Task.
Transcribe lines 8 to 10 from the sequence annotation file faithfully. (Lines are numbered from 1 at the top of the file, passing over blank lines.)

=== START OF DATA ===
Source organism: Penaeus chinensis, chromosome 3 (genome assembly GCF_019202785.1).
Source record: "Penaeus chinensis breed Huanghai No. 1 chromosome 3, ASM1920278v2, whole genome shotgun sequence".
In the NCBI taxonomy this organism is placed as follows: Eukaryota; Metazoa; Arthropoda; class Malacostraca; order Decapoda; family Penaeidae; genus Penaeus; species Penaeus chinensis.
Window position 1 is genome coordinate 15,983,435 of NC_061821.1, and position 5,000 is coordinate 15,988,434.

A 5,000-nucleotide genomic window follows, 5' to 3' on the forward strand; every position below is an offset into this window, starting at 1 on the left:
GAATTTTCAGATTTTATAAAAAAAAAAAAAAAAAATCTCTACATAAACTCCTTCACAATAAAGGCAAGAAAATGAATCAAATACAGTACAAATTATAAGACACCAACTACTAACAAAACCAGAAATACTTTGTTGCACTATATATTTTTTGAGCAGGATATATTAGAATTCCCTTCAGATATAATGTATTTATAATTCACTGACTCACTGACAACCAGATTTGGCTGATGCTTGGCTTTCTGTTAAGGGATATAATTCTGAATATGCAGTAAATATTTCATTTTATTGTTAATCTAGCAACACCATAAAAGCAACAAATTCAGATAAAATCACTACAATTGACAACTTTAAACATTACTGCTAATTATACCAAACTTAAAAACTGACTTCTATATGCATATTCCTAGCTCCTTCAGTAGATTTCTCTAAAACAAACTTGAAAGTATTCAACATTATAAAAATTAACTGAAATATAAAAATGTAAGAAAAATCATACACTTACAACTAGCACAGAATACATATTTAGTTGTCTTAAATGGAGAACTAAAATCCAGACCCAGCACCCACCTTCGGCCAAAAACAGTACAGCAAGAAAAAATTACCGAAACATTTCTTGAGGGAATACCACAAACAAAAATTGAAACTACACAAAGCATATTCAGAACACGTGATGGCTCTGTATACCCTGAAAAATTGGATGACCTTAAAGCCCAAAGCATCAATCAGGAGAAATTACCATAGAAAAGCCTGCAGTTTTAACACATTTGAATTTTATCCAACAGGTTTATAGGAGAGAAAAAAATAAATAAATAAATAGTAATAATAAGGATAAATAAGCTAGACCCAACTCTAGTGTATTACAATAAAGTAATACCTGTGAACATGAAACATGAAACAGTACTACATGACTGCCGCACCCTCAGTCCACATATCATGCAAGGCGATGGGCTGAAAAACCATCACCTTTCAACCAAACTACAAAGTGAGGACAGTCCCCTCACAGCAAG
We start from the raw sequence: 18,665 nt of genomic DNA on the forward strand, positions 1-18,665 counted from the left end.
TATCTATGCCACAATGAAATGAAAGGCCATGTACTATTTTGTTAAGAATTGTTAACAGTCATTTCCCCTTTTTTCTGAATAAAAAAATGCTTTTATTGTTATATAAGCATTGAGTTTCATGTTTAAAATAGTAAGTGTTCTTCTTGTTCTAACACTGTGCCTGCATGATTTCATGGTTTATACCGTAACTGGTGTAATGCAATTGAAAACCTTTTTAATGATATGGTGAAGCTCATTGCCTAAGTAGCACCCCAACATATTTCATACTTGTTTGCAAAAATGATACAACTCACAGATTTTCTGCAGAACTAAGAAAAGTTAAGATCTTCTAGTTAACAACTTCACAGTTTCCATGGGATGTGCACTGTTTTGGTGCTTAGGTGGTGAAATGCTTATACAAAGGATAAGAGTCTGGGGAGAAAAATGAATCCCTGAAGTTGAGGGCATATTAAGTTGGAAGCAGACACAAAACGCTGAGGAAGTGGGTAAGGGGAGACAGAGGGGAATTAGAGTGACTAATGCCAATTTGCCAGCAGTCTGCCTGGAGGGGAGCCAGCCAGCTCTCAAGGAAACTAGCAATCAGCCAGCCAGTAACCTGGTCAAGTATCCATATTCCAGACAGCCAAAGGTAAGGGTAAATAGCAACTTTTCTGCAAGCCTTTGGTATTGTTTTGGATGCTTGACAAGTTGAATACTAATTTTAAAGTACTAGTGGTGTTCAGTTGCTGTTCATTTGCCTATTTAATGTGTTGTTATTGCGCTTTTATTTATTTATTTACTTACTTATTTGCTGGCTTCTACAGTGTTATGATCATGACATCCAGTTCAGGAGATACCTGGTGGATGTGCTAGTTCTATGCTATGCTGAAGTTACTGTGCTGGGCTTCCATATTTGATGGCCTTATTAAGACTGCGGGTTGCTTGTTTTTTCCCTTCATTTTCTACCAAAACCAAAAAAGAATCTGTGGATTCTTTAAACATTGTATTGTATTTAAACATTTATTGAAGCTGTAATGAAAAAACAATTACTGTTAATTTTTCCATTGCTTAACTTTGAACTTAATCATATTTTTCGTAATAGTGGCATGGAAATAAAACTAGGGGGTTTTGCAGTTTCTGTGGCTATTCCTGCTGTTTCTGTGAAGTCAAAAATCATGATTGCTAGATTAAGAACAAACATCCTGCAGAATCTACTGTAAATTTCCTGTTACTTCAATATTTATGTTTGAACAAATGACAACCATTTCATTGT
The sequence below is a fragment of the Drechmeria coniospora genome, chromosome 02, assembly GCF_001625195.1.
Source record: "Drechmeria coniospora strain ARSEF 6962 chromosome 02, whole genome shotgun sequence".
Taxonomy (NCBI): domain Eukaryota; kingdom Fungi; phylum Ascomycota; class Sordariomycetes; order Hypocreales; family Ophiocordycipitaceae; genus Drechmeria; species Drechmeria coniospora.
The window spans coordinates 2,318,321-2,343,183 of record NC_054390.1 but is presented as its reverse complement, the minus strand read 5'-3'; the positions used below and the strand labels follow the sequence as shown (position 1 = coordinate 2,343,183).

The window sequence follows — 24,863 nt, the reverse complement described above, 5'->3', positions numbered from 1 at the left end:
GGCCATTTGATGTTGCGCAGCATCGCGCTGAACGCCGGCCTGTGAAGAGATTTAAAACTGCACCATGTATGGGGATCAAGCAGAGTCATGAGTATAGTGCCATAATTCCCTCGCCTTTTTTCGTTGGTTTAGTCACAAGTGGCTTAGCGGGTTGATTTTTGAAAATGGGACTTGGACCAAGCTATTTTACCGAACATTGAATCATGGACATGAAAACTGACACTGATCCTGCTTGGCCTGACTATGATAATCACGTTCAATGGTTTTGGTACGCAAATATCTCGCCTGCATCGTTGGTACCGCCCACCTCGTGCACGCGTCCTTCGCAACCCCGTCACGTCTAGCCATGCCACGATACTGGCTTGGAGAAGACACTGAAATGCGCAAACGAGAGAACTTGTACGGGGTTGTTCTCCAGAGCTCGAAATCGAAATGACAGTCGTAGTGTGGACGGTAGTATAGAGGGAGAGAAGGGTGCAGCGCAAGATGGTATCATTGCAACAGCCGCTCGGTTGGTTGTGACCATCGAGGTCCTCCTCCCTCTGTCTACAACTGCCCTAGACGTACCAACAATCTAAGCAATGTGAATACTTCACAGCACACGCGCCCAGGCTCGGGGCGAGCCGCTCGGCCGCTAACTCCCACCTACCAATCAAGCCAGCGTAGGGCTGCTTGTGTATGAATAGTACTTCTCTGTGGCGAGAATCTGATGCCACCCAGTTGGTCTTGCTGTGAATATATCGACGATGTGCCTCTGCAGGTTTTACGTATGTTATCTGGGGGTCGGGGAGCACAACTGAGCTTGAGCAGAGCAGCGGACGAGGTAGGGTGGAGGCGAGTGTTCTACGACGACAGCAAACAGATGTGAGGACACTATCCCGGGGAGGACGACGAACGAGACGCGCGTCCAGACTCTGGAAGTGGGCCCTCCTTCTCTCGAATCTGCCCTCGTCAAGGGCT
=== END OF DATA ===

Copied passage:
TATCTATGCCACAATGAAATGAAAGGCCATGTACTATTTTGTTAAGAATTGTTAACAGTCATTTCCCCTTTTTTCTGAATAAAAAAATGCTTTTATTGTTATATAAGCATTGAGTTTCATGTTTAAAATAGTAAGTGTTCTTCTTGTTCTAACACTGTGCCTGCATGATTTCATGGTTTATACCGTAACTGGTGTAATGCAATTGAAAACCTTTTTAATGATATGGTGAAGCTCATTGCCTAAGTAGCACCCCAACATATTTCATACTTGTTTGCAAAAATGATACAACTCACAGATTTTCTGCAGAACTAAGAAAAGTTAAGATCTTCTAGTTAACAACTTCACAGTTTCCATGGGATGTGCACTGTTTTGGTGCTTAGGTGGTGAAATGCTTATACAAAGGATAAGAGTCTGGGGAGAAAAATGAATCCCTGAAGTTGAGGGCATATTAAGTTGGAAGCAGACACAAAACGCTGAGGAAGTGGGTAAGGGGAGACAGAGGGGAATTAGAGTGACTAATGCCAATTTGCCAGCAGTCTGCCTGGAGGGGAGCCAGCCAGCTCTCAAGGAAACTAGCAATCAGCCAGCCAGTAACCTGGTCAAGTATCCATATTCCAGACAGCCAAAGGTAAGGGTAAATAGCAACTTTTCTGCAAGCCTTTGGTATTGTTTTGGATGCTTGACAAGTTGAATACTAATTTTAAAGTACTAGTGGTGTTCAGTTGCTGTTCATTTGCCTATTTAATGTGTTGTTATTGCGCTTTTATTTATTTATTTACTTACTTATTTGCTGGCTTCTACAGTGTTATGATCATGACATCCAGTTCAGGAGATACCTGGTGGATGTGCTAGTTCTATGCTATGCTGAAGTTACTGTGCTGGGCTTCCATATTTGATGGCCTTATTAAGACTGCGGGTTGCTTGTTTTTTCCCTTCATTTTCTACCAAAACCAAAAAAGAATCTGTGGATTCTTTAAACATTGTATTGTATTTAAACATTTATTGAAGCTGTAATGAAAAAACAATTACTGTTAATTTTTCCATTGCTTAACTTTGAACTTAATCATATTTTTCGTAATAGTGGCATGGAAATAAAACTAGGGGGTTTTGCAGTTTCTGTGGCTATTCCTGCTGTTTCTGTGAAGTCAAAAATCATGATTGCTAGATTAAGAACAAACATCCTGCAGAATCTACTGTAAATTTCCTGTTACTTCAATATTTATGTTTGAACAAATGACAACCATTTCATTGT
The sequence below is a fragment of the Drechmeria coniospora genome, chromosome 02, assembly GCF_001625195.1.
Source record: "Drechmeria coniospora strain ARSEF 6962 chromosome 02, whole genome shotgun sequence".